By DANIELA ALTIMARI, email@example.com
The Hartford Courant
9:12 PM EST, December 18, 2012
Lawmakers are set to vote today on a plan to close a state budget deficit by scrapping longevity bonuses for nonunion state workers in favor of a new compensation formula and cutting payments to hospitals, among other measures.
Before they take action on the budget, however, Gov. Dannel P. Malloy and legislators will hold a short memorial service in honor of the victims of the Newtown school attack.
Legislative leaders declined Tuesday to discuss the specifics of the budget deal, which was hammered out in a series of meetings last week. It follows a series of emergency cuts ordered by Malloy last month to close a gap that his administration estimates at $365 million.
The agreement also includes a restructuring of business tax credits and a plan to aggressively crack down on income tax fraud, sources said. The proposal preserves aid to municipalities and provides for a cost-of-living increase to private, nonprofit social service providers.
The state House and Senate will convene at 4:30 Wednesday afternoon to allow Malloy and other lawmakers time to attend funerals earlier in the day for the victims of last week's school shooting in Newtown. Members of the clergy as well as leaders of both chambers, Malloy and the Newtown delegation will speak at the memorial service.
In addition to the budget, lawmakers are expected to take up one additional item: a measure that would exempt Sandy Hook Elementary School from complying with a state law requiring schools to remain in session for at least 180 days.
Legislators from both sides of the aisle had informally agreed not to negotiate the budget deal in public. "The discussions were bipartisan,'' said incoming House Speaker Brendan Sharkey, D-Hamden. "All four caucuses contributed equally to the discussion and, in the end, it appears as though we've come up with a package that will generate support from all four caucuses."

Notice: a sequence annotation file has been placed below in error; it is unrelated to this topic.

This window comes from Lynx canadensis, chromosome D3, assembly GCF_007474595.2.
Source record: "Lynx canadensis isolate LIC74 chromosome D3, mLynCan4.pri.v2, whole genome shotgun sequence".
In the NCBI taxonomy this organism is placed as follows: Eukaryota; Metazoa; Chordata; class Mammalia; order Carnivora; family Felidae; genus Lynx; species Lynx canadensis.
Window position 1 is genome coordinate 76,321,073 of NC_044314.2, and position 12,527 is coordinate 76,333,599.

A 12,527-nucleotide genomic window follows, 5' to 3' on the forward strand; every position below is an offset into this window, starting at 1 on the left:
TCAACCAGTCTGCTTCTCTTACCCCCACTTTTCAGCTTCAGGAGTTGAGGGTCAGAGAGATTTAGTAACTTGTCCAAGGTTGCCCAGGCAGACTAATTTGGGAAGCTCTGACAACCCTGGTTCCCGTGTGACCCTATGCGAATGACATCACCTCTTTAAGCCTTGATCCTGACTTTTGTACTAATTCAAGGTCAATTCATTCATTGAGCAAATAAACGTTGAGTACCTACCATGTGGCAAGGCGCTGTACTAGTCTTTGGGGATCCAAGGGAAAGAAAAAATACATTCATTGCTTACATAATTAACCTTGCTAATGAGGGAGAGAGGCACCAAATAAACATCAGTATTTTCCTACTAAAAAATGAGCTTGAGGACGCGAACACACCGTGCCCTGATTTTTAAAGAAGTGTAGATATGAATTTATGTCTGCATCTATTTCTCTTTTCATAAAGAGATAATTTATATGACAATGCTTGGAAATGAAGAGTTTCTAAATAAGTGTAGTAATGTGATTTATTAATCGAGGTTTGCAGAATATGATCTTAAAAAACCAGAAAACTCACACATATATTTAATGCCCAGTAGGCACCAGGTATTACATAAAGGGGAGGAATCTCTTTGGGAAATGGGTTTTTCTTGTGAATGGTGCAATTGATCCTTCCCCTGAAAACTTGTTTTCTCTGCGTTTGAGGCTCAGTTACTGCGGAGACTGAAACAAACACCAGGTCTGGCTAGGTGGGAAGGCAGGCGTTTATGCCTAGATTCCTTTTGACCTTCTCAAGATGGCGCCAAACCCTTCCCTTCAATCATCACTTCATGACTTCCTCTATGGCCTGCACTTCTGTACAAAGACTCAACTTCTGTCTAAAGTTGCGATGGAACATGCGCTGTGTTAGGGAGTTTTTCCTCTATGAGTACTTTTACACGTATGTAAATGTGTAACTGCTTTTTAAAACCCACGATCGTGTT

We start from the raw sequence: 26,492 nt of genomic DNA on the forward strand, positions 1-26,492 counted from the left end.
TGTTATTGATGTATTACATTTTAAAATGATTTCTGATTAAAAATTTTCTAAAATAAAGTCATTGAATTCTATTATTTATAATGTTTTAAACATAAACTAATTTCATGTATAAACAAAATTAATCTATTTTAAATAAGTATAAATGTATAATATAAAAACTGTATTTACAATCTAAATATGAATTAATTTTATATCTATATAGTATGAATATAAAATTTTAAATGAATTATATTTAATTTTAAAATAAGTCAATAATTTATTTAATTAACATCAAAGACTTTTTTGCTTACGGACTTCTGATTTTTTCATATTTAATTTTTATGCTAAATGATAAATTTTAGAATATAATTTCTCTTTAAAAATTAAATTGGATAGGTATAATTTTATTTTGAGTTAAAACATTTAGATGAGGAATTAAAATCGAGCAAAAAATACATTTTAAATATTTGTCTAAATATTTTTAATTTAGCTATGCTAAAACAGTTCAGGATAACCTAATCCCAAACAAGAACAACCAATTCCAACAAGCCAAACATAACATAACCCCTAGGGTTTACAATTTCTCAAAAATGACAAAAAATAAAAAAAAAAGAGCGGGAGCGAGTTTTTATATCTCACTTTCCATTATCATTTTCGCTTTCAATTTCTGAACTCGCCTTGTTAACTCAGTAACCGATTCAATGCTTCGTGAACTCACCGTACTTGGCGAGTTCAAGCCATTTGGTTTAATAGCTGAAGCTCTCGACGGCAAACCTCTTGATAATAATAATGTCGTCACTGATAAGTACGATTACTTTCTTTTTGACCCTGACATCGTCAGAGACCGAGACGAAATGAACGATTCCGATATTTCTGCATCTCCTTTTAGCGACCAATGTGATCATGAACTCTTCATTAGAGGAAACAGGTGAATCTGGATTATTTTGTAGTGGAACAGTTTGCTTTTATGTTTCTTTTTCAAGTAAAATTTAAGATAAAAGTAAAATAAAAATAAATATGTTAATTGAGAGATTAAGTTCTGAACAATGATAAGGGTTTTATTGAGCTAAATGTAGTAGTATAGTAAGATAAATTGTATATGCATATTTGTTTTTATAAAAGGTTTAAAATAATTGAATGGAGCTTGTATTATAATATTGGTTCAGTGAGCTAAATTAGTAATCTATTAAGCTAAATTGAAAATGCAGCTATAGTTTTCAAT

House Republican Leader Larry Cafero said the agreement was reached through "a lot of hard work and compromise."
"It was a bipartisan effort that involves tough choices that needed to be made,'' Cafero said. "Our options were few, yet I believe we were finally able to come together and make the best decisions for the people of Connecticut."
The elimination of longevity payments is something Republicans have been advocating for many years. Although the agreement cuts the bonuses, which are next due to be awarded in April, it creates a new formula to compensate those nonunionized workers who had been receiving them. Despite that, the plan will still save the state money, said those who know the details.
The deal also includes more than $110 million in cuts to the state's hospitals for uncompensated care. Part of the cost of treating those without insurance is reimbursed by the federal government.
Jennifer Jackson, president and CEO of the Connecticut Hospital Association, said those cuts will hurt.
"It is our expectation that hospitals will do all they can to preserve services and jobs, but cuts of this magnitude cannot be absorbed simply through more budget tightening such as delayed investment in equipment and technology,'' she wrote on the group's website. "They will result in lost jobs and elimination of critical community programs and services."
The proposal also trims mental health services, sources said. That proposal raised concerns among some lawmakers in the aftermath of Friday's shooting.
"Many of us questioned that,'' Sen. Terry Gerratana, co-chairwoman of the legislature's public health committee, said. "If Friday hadn't happened, we probably would not have. But obviously we're extremely sensitive about what happened in our state."
Gerratana said it is her understanding that the commissioner of the state Department of Mental Health and Addiction Service has deemed the cuts "absorbable.''
Gerratana and other officials said the budget agreement might be subject to some last minute tinkering prior to the special session. The document crafted last week is "a snapshot in time,'' she said. [Today] I will see what the picture will look like in its final form and there may be some changes."
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